Title of Course: Black History 301: The History of Cuba

Instructor: Mba Mbulu

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Class #8: Becoming Cuban

Read the Essay below. Be able to answer and expound on the following questions.


(1) Was Cuban society a racist society? Explain.
(2) What evidence suggests that Cubans were seeing themselves as different from Spain?
(3) Was the Cuban posture toward slavery based on humanitarian or economic concerns?
(4) Was there a connection between Cuba's economic reality and its antislavery sentiments and racial tolerance?

Class #8 Essay [Audio Version]

As the extermination of the original Cubans was taking place, new Cubans were evolving. These consisted, for the most part, of the descendants of the white settlers, what was leftover of the original Cubans, Africans, and any of several mixtures involving those three. Because of Spain's racist tradition, Cuban society was a racist society, but economic, social and political realities militated against racism becoming as ingrained among Cubans as it was in Spain and the rest of Europe. In the English and French colonies, one sees a remarkable consistency in the racist nature of the mother country and her colonies. In Cuba, by contrast, one sees a divergence of attitudes and values from the mother country by the colony. It seemed that Cuba was not destined to be a replica of Spain.


By the early 1730s, Cuba was developing its own theatre, and in the 1740s, Cuba opened its first university. People of color in Cuba had long been expressing pride in their roots, but just as importantly, white Cubans tended to show open appreciation for the role people of color were playing in the development of the colony. Cubans were observing reality and thinking analytically; they clearly were not buying into the white mythology as readily as people in the French and English colonies were doing.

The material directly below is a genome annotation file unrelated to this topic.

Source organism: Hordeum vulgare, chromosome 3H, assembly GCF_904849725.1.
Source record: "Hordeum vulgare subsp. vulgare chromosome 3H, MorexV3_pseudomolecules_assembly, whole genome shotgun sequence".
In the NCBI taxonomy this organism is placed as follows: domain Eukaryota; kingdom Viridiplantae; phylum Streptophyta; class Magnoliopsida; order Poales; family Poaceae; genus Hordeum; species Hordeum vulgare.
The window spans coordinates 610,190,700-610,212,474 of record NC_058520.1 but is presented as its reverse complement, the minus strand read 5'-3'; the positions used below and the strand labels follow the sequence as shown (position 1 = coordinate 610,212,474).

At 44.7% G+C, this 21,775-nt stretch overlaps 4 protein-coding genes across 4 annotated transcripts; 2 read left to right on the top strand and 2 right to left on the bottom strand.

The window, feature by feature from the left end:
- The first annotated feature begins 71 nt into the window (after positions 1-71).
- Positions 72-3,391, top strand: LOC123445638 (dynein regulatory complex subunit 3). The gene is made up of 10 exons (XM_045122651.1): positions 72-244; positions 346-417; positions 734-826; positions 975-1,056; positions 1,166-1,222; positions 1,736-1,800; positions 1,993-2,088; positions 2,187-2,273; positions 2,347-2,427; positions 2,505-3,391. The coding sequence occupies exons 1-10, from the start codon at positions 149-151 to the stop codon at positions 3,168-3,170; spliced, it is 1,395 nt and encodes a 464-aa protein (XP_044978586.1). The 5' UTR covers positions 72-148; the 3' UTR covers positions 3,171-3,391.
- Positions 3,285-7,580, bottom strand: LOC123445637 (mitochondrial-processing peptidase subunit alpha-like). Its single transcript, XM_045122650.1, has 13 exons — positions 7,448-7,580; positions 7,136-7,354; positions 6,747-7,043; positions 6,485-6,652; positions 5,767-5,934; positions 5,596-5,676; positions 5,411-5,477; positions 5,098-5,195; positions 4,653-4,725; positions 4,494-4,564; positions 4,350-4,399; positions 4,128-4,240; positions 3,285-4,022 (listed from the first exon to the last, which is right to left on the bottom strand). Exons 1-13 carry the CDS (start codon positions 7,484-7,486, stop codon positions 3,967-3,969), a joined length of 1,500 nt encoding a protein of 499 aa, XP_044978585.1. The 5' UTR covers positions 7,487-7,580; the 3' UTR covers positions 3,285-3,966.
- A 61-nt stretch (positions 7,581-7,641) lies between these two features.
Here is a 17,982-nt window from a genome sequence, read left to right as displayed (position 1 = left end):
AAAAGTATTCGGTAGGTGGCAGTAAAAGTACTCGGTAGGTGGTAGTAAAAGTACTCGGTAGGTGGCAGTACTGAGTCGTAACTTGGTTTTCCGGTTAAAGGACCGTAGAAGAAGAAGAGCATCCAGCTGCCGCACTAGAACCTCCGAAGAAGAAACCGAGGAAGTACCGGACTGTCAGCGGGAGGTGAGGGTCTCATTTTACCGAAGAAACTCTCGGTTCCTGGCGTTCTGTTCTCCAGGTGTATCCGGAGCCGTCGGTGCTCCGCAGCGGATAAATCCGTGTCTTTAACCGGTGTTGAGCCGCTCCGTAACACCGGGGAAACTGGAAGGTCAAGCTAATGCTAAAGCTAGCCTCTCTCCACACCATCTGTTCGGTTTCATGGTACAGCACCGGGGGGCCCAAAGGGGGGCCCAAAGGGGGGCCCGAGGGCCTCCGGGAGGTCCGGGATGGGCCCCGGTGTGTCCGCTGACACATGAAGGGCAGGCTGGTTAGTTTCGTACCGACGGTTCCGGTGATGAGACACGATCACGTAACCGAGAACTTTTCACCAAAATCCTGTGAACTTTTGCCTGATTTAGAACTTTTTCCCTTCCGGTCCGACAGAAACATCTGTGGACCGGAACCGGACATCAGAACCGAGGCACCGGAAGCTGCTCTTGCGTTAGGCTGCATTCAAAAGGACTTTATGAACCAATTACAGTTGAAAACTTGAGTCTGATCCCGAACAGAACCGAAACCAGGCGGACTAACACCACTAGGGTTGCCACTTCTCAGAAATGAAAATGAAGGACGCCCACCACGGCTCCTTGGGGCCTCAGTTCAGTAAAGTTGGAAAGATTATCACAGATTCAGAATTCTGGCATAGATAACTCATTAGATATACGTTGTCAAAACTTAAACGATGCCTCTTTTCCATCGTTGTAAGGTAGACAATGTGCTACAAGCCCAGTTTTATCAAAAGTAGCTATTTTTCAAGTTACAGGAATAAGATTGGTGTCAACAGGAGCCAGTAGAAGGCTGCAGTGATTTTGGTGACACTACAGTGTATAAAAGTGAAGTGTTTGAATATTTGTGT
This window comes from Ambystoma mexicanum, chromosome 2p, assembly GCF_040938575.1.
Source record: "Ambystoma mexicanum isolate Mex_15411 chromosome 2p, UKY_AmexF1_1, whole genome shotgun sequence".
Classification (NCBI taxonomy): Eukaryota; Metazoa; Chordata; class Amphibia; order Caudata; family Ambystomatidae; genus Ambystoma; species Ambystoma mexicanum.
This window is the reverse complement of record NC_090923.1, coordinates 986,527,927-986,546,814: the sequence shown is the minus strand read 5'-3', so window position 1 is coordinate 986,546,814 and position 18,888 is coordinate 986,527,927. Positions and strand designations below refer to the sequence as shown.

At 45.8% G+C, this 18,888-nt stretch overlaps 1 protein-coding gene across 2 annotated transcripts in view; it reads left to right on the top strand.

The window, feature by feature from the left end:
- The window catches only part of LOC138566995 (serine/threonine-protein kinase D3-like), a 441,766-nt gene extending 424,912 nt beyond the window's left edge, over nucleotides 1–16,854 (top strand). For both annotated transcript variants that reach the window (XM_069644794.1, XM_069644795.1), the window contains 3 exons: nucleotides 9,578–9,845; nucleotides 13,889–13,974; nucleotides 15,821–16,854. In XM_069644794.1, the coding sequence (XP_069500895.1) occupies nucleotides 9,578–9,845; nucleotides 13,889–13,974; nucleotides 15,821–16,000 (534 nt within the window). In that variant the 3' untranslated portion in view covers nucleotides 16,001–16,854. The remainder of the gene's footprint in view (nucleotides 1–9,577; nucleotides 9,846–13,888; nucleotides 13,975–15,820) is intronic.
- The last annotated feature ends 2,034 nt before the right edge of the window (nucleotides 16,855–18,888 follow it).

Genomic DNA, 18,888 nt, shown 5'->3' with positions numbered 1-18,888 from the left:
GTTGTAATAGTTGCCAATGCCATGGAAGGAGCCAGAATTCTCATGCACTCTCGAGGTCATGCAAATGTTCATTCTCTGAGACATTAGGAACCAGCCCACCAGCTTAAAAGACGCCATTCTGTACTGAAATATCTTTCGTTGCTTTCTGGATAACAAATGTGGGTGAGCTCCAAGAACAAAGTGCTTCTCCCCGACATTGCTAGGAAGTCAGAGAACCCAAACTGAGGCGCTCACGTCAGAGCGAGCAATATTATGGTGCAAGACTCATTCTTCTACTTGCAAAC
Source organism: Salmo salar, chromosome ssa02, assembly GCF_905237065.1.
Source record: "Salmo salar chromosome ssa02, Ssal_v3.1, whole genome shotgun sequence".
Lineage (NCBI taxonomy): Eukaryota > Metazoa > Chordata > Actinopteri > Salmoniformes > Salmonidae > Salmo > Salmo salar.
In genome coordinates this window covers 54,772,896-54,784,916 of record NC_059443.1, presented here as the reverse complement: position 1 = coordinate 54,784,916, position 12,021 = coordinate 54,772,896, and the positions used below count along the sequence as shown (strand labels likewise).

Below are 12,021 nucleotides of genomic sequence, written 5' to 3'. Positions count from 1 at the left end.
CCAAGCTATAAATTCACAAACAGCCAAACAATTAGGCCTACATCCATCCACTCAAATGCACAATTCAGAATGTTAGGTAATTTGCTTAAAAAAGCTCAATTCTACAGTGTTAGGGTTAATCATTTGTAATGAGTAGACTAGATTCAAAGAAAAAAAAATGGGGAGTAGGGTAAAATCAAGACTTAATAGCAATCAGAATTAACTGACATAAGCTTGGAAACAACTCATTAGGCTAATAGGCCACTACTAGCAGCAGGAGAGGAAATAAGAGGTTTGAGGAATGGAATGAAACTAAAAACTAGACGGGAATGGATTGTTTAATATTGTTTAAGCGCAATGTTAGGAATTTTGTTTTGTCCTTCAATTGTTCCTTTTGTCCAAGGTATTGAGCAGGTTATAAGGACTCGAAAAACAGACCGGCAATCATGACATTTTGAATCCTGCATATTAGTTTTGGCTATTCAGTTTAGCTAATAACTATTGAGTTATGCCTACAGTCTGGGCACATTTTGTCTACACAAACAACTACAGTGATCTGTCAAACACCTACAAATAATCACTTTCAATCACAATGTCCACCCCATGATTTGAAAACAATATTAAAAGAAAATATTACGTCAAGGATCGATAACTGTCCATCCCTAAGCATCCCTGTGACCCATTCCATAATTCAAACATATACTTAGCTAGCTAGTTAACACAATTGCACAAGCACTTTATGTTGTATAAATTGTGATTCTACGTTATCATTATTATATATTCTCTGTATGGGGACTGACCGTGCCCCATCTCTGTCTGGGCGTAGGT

By the 1790s, Cuba had evolved its own society, its own culture, an identity that was pro Caribbean and anti Spanish. The economy revolved around a variety of small scale agricultures and livestock raising. Even money crop production was decentralized, so a small producer could earn a living working a money crop. Soon, the first Cuban periodical newspaper would be published, and by 1810 it had become a daily. By 1823, a secret literary society known as Los Reyes y Soles De Bolivar (the Suns and Rays of Bolívar) was planning a rebellion for independence. Even though some whites wanted racial segregation in public places to be enforced, others were promoting the advantages of a free labor system. They realized that the direct enslavement of Africans resulted in fewer economic choices for the average Cuban and was indirectly enslaving most of Cuba's people.


Although Cuban society was not as racist as that of Europe, it was racist still. Some of the Cuban posture toward Blacks was humanitarian, but most was the result of economic and political realities. Spain was trying to milk Cuba dry, and this generated a great deal of resentment among the people of Cuba. Since slavery was a key component of Spain's economic game plan, it's undoing was part and parcel of Cuba's need for self identification. That explains why there was a call for independence in 1853, and why, in 1865, a Reform Party consisting of property owners and intellectuals was calling for the abolition of the slaves.

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